Civil society activists, architects, and the general public with an eye for aesthetics held a protest outside Frere Hall against the recent construction of a gate by Murtaza Wahab current Adviser to the Chief Minister of Sindh to impose an entry ticket. According to the latest update on the matter, The Sindh High Court (SHC) has ordered to take down the concrete walls recently built around the historical landmark’s garden.
In addition to that, SHC has prohibited Murtaza Wahab from altering other landmarks/buildings in the city until the next hearing. (Source: The News International)
Scroll down to get more perspective on the topic.
A throwback to 1865 – This optically appealing building was originally intended to serve as Karachi’s town hall and is now synonymous with exhibitions and movements of resistance, such as the Aurat March. Some questions to ask:
1. Will the gate be able to control the crowd?
Frere Hall often experiences overwhelming crowds, which does demand for maintenance and proper guidelines and rules in keeping with the precious heritage value of the property.
2. Do you think that erecting a gate restricts a certain class from entry into Frere Hall?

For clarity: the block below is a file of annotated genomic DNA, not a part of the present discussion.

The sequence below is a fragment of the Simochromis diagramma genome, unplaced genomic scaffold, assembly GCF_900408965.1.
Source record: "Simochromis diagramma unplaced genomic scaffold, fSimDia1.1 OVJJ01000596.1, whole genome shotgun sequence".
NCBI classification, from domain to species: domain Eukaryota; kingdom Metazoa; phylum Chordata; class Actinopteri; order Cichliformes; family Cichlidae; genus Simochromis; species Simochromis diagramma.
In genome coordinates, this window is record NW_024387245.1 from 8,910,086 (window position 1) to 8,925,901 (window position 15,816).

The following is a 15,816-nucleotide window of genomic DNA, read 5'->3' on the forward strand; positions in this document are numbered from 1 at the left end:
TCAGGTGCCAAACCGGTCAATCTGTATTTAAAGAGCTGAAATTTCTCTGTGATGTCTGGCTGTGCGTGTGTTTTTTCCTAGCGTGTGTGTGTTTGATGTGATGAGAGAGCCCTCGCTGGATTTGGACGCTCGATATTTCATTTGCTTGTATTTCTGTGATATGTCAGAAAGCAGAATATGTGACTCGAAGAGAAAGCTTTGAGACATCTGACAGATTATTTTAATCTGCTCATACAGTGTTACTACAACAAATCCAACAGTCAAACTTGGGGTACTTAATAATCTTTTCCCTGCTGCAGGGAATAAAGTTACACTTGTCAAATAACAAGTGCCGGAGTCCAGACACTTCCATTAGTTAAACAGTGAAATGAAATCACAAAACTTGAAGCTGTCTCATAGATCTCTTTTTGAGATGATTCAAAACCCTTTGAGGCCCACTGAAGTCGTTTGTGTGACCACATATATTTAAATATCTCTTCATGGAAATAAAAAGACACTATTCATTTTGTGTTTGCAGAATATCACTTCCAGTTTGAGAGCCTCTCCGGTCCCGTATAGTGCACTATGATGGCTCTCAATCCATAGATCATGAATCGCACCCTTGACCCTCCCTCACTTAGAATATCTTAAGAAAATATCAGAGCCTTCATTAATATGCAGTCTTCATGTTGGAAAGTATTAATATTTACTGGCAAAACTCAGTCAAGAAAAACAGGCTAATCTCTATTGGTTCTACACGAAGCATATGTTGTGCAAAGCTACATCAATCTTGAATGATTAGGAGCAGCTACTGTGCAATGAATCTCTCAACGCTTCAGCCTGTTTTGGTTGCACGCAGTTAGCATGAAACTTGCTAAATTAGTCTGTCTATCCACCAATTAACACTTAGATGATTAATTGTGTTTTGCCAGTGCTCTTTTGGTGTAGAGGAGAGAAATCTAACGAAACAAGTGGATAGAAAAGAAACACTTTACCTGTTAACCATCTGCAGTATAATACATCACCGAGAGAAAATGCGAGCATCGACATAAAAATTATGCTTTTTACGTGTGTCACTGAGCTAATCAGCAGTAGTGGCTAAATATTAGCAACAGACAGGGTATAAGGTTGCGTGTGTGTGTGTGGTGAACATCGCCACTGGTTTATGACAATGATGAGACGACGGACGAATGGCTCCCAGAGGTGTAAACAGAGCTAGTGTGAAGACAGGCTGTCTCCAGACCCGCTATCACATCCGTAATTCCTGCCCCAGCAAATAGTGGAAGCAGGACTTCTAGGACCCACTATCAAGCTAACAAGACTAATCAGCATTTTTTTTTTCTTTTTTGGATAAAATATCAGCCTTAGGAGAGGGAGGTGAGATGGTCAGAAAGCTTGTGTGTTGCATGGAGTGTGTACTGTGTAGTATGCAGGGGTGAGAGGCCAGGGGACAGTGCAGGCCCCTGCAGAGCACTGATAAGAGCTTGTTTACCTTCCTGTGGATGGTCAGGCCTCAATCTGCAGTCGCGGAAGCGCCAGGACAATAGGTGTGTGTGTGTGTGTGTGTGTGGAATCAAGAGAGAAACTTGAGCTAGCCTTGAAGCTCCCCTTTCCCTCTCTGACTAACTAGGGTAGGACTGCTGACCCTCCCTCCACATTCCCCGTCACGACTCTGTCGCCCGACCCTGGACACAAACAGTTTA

Frere Hall is home to the citizens from all walks of life, putting up a ticket may not be very welcoming or affordable for everyone.
3. Should there even be a gate at a public park?
Karachi is home to a population of about 15 million, there is dire need for public spaces for families to be able to hang out in areas that are not heavy on the pocket. Restricting access to such areas by putting up a gate on government provided space would deprive the public as well as tourists from gaining access to public property.
4. The question also arises as to the upkeep and maintenance of the existing infrastructure?
There have been rumors that the Frere Hall mural has been damaged. While building a new gate, the focus for needed maintenance is being diverted resulting in further deteroriation of a heritage building that is a precious landmark for all Karachiites in particular and Pakistan at large.
5. Do we not need to regulate the public to preserve historical sights?
History stays alive and meaningful with the people who breathe life into it – a barrier at Frere Hall will not only discourage the public from exploring (and owning) the city but also, deprive generations of using and enjoying a part of the architectural infrastructure that was initially created keeping them in mind.
These are the 5 questions that came to our mind when we heard the news. Have anything to add? Tell us!